Best Shots review: If you haven't read The Sandman, you should be losing sleep over it

Sandman (Image credit: DC)

A jaded Wednesday warrior in November 1989 searches the racks for something new. A lonely teenager checks out a battered and laminated trade paperback from the library. A curious new convert downloads the most prominent option on comiXology, spurred into action by news of an incoming Netflix adaptation... No matter the introduction, Neil Gaiman's eponymous fairytale of gothic horror always leaves an impact.

The Sandman #1 - #8 credits

Written by Neil Gaiman
Art by Sam Kieth, Mike Dringenberg, Malcolm Jones III, and Daniel Vozzo
Lettering by Todd Klein
Published by DC
'Rama Rating: 10 out of 10 

The Sandman's first arc, collected as 'Preludes and Nocturnes,' illustrated grotesquely by Sam Kieth and then in quite the opposite fashion by Mike Dringenberg, is initially a tale of pure horror. But as that first double-sized issue gives way to the series proper, its scope widens and Gaiman's vision of dark fantasy becomes clearer.

(Image credit: Dave McKean (DC))

As far as plot goes, this is a simple tale. Dream (aptly named, as he's the Lord of Dreams) becomes imprisoned by an occultist for most of the 20th century. After finally breaking free and indulging in revenge, he seeks three totems of power he lost along the way: his pouch, his helm, and a magic ruby. In his quest to regain his lost trinkets, he travels from Hell to Arkham Asylum, rubbing shoulders with the wider DC Universe and shedding light on a whole new plane of existence as he does so. 

The first eight issues of The Sandman are notable not for an elaborate plot, but for its overwhelmingly fresh tone. Narrated with literary flair from the perspective of the titular hero, Gaiman plunges the reader into a world of wild mythology. Dream lives in a decrepit palace populated with ancient mythical figures, is on a first-name basis with the myriad demons of hell, and has all the powers of, well… the god he is.

Gaiman builds his world through little vignettes, at first describing the horrendous impact of Dream's imprisonment on the sleeping human race, then flitting between the sleeping and the dying depending on what the focus is at the time. When he's not darting behind closed eyes, he's immersing the reader utterly in alien worlds. Whether the setting is Hell or a diner in the thrall of Dream's ruby, Gaiman makes sure everything is utterly otherworldly.

As Dream transforms from prisoner back to fully formed god, The Sandman's first ac sees Gaiman experiment with the possibilities of a monthly series. Constantine, Etrigan, Martian Manhunter… there's nary an issue that goes by without a guest star. Thankfully, Gaiman integrates them in a sensible way that doesn't betray the series' strong voice. It is this flexibility and experimentation that are The Sandman's biggest strengths.

The Sandman

(Image credit: Sam Kieth/Mike Dringenberg/Daniel Vozzo (DC))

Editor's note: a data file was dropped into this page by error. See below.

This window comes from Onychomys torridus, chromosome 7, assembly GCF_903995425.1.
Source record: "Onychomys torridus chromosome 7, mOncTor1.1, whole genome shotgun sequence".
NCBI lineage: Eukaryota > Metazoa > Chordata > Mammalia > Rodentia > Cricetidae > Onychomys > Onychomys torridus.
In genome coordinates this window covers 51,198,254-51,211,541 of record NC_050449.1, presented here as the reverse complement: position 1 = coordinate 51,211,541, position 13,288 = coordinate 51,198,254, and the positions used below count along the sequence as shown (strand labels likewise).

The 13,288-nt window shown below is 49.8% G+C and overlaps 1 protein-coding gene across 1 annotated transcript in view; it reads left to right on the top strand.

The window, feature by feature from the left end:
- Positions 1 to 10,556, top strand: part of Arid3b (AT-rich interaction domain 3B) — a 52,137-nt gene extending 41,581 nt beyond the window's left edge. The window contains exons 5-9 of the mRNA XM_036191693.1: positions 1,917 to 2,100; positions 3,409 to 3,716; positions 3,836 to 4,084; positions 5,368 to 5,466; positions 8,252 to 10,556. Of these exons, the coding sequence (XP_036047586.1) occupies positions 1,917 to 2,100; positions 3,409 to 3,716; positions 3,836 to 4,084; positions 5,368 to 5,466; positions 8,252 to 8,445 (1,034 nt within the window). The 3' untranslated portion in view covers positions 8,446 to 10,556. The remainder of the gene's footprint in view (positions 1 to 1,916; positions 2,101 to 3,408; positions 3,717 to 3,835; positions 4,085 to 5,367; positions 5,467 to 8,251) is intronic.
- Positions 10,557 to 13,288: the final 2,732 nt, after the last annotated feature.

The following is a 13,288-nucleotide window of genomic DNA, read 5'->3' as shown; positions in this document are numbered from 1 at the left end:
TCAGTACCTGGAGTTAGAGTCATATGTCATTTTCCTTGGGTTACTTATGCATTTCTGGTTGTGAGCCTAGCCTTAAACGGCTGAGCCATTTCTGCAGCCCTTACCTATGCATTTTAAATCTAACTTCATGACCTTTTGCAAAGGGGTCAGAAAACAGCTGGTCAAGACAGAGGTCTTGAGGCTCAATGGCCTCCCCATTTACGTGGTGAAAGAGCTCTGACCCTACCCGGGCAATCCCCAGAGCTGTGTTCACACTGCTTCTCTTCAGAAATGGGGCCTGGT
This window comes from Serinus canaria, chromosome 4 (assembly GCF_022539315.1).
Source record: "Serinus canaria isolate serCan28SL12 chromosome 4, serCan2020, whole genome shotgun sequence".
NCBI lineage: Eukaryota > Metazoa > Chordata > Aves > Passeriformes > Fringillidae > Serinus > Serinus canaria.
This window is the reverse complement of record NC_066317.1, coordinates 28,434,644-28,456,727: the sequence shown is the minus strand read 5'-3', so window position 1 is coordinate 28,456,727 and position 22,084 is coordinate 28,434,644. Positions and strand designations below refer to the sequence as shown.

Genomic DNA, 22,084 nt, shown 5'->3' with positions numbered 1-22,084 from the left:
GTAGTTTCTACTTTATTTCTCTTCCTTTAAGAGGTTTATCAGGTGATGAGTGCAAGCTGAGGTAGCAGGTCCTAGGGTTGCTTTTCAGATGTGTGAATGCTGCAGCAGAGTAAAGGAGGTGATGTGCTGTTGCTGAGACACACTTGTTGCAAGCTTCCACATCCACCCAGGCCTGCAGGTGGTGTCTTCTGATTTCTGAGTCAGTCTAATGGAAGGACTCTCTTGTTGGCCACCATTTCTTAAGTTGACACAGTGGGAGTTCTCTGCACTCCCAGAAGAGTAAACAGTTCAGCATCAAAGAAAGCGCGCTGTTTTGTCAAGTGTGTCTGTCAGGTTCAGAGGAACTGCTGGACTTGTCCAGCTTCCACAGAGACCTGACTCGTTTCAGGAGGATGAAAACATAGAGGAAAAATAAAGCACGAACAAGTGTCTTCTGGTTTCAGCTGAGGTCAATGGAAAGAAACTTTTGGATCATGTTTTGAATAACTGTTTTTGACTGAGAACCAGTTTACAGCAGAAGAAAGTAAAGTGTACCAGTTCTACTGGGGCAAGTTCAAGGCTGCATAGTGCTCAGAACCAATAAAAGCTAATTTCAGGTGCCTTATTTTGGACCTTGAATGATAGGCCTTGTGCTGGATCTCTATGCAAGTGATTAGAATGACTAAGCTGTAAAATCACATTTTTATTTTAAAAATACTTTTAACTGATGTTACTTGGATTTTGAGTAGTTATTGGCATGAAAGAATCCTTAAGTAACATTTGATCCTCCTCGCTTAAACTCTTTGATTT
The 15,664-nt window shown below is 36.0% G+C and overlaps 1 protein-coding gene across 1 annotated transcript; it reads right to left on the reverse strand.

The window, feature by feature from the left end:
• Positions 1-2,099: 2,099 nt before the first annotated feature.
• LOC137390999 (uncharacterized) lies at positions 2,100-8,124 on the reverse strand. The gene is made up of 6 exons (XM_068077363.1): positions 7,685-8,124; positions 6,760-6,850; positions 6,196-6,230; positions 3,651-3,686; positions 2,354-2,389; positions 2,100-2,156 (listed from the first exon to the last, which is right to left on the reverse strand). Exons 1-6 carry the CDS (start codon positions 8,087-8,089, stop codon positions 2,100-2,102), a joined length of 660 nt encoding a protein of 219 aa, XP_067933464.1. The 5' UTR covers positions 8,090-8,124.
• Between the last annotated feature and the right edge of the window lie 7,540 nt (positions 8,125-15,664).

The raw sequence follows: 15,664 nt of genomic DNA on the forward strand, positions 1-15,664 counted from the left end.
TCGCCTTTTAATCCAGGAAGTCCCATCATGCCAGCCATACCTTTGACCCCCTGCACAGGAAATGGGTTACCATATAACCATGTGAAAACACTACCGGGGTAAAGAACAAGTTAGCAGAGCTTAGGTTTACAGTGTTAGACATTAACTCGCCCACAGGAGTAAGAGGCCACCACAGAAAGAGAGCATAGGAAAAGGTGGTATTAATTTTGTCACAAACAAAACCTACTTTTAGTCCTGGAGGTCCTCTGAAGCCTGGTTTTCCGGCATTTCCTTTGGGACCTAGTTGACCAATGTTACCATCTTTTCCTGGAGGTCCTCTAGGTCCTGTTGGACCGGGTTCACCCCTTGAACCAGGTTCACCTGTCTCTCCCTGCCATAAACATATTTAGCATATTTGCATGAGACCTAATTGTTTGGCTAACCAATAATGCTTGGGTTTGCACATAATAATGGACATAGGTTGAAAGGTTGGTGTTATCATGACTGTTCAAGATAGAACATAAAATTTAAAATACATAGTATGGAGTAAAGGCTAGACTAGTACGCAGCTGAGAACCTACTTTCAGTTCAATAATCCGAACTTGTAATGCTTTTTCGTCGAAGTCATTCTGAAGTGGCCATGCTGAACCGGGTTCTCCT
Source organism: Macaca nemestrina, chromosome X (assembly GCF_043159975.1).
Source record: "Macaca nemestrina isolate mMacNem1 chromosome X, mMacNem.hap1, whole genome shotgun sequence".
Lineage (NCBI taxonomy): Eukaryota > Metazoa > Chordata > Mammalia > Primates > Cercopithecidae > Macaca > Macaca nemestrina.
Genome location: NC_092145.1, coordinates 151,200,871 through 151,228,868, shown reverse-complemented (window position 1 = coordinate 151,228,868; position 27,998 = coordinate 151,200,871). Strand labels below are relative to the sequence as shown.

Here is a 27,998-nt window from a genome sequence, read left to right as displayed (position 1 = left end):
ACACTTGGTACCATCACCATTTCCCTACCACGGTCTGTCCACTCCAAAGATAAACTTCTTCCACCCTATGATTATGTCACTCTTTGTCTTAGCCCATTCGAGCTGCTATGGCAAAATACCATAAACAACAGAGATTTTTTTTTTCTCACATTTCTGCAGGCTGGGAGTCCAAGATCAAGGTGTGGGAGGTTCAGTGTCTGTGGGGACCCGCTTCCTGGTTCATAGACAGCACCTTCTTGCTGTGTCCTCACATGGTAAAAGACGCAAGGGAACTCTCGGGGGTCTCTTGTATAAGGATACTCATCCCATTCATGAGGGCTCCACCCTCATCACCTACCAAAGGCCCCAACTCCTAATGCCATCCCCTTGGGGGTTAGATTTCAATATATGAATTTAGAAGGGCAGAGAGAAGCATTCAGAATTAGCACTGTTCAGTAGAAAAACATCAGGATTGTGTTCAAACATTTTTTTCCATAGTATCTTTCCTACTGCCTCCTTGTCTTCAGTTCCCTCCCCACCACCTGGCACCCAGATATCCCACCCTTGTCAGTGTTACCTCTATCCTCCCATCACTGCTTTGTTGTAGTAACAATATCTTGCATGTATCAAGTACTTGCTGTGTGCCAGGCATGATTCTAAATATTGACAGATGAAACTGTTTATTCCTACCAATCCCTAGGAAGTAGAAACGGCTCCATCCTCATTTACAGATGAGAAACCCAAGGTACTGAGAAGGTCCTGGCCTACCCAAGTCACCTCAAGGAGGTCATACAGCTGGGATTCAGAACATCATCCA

That otherworldliness is brought home by the two pencillers at work on these eight issues. Sam Kieth's pencils are imperfect, wildly varying in model, and often with technically incorrect perspective or scale. And yet his scratchy work only enhances the mental agony that Gaiman describes. There's an independent, punky feel to these early issues; a scrappy aesthetic not usually seen in a premium series. Kieth often frames the scene with ornate borders to match the antiquity of the series' protagonist and shapes his panels into bubbles looking outwards into a distorted world. His characters are craggy and scowling, with furrowed brows and sunken eyes. It is this intricate and alienating style that carries the more horrifying elements of Gaiman's script. Mike Dringenberg inks Kieth throughout with a heavy hand, blotting out huge sections of black to lend both depth and a gothic sensibility to the page.

From the sixth issue onwards, Mike Dringenberg swaps his pen for a pencil. His cleaner and crisper illustration style immediately make itself known, replacing Kieth's funhouse mirrors with a fashion-conscious and almost seductive pseudo-reality. This is most obvious for Death's debut in #8, which is paradoxically the lightest in tone of this first collection of stories. Of course, Dringenberg's real contribution is the one he makes to Dream himself. Kieth's Dream is a sallow and aged figure, whereas Dringenberg softens his features a little and gives him a more casual modern-day outfit, igniting generations' worth of cosplay material in the process.

Daniel Vozzo's coloring dates these issues the most, with a harsh and contrasting style that works best in the gloom of night but can be visually jarring in bright of day. 

(Image credit: Dave McKean (DC))

Todd Klein's lettering is some of the best of its era, with a hand that drips atmosphere. Truly, this is how Gaiman's words should look, boxed into fragments of parchment and quivering with fear.

It is difficult to sum up a work like The Sandman. Truly format-shattering in its time and no less impactful in the modern-day, Neil Gaiman, Sam Kieth, and Mike Dringenberg have created eight disturbing and imaginative issues that worm into your consciousness and demand regular rereads. If you've not yet experienced The Sandman, you should be losing sleep over it.

The entirety of Sandman is available in print and on digital platforms. For the best digital comics reading experience, consult our guide to the best digital comics readers for Android and iOS devices.

Oscar Maltby

Oscar Maltby has been writing about comics since 2015. He has also written comic book scripts for the British small press and short fiction for Ahoy Comics. He resides on the South Coast of England but lives in the longbox.